While it is nice to see the first AP modules for Google’s project Ara modular smartphones, it should be noted that for now they are only compatible with the Spiral 2 prototypes of the platform. The Spiral 3 prototypes, which are due in Spring, 2015, will reportedly use Toshiba’s second generation UniPro switch and bridge ASICs with a contactless M-PHY data transfer capability (using inductive AC-coupling). It is unclear whether the Spiral 3 prototypes will be compatible with the Spiral 2 hardware.
    Google plans to start sales of the first project Ara smartphones next year. It is unknown whether commercial Ara handsets will be based on the Spiral 2 or the contactless Sprial 3 prototype chassis.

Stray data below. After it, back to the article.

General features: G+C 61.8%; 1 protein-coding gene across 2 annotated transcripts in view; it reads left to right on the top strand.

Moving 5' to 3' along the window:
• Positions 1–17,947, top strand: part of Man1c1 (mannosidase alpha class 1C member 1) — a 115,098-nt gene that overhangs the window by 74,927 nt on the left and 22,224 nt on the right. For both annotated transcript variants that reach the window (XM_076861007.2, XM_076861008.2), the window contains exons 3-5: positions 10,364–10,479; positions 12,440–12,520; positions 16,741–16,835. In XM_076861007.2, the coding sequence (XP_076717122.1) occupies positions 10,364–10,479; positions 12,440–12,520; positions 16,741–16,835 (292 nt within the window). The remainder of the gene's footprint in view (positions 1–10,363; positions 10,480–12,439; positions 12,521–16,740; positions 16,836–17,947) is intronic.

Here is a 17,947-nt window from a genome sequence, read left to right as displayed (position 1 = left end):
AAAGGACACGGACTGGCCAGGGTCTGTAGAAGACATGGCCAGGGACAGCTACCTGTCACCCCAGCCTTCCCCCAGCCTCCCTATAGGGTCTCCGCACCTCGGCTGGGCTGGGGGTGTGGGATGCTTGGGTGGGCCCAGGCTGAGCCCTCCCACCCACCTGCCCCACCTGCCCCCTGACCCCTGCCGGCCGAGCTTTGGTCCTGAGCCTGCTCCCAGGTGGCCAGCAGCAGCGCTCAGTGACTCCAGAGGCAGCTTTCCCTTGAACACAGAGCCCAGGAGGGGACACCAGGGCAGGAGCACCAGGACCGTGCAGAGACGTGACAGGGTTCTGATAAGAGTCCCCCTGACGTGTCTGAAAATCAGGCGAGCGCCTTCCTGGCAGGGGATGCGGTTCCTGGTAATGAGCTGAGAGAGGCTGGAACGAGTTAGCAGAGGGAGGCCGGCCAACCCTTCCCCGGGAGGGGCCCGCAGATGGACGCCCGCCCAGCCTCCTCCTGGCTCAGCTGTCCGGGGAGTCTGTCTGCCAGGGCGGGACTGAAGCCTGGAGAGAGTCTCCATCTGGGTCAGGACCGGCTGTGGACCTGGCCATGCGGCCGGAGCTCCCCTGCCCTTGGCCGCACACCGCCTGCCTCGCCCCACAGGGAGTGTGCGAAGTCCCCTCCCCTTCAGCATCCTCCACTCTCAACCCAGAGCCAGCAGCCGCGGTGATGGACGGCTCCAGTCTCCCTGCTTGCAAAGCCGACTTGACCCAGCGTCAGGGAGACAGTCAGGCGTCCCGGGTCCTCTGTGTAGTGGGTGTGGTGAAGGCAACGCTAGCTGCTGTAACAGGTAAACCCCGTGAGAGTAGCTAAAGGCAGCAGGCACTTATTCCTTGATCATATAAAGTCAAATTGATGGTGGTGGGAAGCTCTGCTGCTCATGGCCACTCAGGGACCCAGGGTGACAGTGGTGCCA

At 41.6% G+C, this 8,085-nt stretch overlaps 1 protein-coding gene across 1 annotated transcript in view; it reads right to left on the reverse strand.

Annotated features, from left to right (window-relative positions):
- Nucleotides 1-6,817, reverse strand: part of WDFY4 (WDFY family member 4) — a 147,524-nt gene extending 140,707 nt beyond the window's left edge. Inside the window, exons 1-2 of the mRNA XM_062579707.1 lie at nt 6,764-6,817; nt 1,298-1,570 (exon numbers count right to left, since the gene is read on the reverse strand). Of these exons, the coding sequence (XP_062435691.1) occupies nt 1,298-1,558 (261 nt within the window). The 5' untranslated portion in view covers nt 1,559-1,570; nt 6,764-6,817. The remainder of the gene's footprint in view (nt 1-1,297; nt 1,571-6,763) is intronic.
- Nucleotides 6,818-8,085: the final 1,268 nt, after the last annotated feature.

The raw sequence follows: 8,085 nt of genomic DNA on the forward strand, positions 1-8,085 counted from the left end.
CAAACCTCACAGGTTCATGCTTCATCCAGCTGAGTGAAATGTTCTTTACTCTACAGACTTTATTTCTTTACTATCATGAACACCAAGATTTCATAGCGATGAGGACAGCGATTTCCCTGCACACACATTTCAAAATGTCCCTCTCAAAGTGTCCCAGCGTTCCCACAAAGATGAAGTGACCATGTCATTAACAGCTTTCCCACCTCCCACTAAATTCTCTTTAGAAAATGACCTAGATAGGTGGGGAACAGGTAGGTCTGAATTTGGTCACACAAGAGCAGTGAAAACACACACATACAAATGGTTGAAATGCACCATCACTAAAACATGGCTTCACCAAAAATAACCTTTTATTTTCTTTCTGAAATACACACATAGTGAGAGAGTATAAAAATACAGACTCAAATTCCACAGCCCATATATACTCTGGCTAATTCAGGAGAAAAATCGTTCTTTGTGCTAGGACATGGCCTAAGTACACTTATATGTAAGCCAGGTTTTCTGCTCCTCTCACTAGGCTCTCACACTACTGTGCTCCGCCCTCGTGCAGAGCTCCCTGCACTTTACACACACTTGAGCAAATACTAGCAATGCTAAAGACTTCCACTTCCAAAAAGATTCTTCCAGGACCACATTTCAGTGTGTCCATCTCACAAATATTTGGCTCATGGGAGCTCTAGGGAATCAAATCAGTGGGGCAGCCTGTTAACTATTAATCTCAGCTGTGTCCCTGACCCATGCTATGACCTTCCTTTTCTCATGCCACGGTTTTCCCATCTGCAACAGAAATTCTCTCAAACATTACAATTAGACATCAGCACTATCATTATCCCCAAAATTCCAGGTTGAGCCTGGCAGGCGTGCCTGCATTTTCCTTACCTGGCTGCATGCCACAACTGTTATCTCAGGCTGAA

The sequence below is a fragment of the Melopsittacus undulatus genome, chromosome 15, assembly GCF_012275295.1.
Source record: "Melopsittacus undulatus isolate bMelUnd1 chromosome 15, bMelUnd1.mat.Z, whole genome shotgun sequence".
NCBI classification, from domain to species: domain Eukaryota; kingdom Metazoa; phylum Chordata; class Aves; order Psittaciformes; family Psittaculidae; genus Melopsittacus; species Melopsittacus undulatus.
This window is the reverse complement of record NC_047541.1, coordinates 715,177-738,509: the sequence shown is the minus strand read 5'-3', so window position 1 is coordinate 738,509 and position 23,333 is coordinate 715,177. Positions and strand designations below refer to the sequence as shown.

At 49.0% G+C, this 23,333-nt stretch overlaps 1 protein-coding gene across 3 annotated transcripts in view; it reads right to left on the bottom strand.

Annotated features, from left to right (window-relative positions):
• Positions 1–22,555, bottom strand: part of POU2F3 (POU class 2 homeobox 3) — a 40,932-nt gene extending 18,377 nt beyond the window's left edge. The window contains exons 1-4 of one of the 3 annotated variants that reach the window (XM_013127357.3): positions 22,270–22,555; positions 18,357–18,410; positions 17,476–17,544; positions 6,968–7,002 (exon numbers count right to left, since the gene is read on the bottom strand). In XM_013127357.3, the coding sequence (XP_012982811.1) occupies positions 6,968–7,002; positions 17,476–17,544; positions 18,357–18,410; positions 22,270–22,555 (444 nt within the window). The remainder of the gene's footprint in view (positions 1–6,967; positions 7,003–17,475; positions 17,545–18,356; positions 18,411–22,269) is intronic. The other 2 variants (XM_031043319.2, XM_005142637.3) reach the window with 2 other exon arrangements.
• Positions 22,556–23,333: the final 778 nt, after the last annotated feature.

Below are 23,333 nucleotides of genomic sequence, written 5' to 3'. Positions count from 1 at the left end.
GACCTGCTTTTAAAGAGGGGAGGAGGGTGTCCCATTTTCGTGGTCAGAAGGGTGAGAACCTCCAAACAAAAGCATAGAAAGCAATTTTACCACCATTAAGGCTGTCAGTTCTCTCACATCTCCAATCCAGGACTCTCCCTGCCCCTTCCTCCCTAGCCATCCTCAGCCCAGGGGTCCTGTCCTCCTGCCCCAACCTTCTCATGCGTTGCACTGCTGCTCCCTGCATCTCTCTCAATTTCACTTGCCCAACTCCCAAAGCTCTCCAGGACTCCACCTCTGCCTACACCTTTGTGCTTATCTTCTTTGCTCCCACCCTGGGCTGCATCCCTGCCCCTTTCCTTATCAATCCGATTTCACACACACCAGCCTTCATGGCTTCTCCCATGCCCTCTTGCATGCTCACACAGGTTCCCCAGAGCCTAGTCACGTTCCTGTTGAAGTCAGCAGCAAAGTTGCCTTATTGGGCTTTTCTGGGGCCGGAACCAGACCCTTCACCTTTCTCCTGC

Noticia completa:
    http://www.kitguru.net/laptops/mobil...a-smartphones/
    http://www.portugal-tech.pt/image.php?type=sigpic&userid=566&dateline=1384876765

  5. #5
    Tech Ubër-Dominus Avatar de Jorge-Vieira
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    Google sues Mississippi attorney general over MPAA ties

    Mississippi Attorney General, Jim Hood, has apparently been giving Google a hard time for the past year and a half, with repeated urges to try and have it block content online. Now though Google is turning the tables on him and suing him for having close ties with the MPAA, as well as violating several key US laws. The suit alleges that he threatened Google with holding it accountable for prescription drug sales online, as well as the distribution of copyright protected content, if it did not remove links he and copyright lobby groups demanded be taken down.